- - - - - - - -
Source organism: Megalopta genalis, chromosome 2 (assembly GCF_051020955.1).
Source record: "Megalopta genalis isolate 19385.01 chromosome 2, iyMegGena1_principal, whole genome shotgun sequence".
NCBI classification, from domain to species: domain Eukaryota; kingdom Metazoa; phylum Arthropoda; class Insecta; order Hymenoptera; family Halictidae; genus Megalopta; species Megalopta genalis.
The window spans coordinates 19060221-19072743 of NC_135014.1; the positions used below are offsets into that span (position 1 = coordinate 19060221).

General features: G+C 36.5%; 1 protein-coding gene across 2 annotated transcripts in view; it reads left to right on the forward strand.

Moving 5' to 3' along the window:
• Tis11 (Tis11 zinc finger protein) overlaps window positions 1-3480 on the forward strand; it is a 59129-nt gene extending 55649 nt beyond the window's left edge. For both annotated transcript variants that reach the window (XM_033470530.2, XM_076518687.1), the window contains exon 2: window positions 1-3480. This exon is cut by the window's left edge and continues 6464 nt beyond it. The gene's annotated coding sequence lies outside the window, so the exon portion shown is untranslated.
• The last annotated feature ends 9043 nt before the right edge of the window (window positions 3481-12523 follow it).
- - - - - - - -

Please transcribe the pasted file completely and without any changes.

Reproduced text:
Source organism: Megalopta genalis, chromosome 2 (assembly GCF_051020955.1).
Source record: "Megalopta genalis isolate 19385.01 chromosome 2, iyMegGena1_principal, whole genome shotgun sequence".
NCBI classification, from domain to species: domain Eukaryota; kingdom Metazoa; phylum Arthropoda; class Insecta; order Hymenoptera; family Halictidae; genus Megalopta; species Megalopta genalis.
The window spans coordinates 19060221-19072743 of NC_135014.1; the positions used below are offsets into that span (position 1 = coordinate 19060221).

General features: G+C 36.5%; 1 protein-coding gene across 2 annotated transcripts in view; it reads left to right on the forward strand.

Moving 5' to 3' along the window:
• Tis11 (Tis11 zinc finger protein) overlaps window positions 1-3480 on the forward strand; it is a 59129-nt gene extending 55649 nt beyond the window's left edge. For both annotated transcript variants that reach the window (XM_033470530.2, XM_076518687.1), the window contains exon 2: window positions 1-3480. This exon is cut by the window's left edge and continues 6464 nt beyond it. The gene's annotated coding sequence lies outside the window, so the exon portion shown is untranslated.
• The last annotated feature ends 9043 nt before the right edge of the window (window positions 3481-12523 follow it).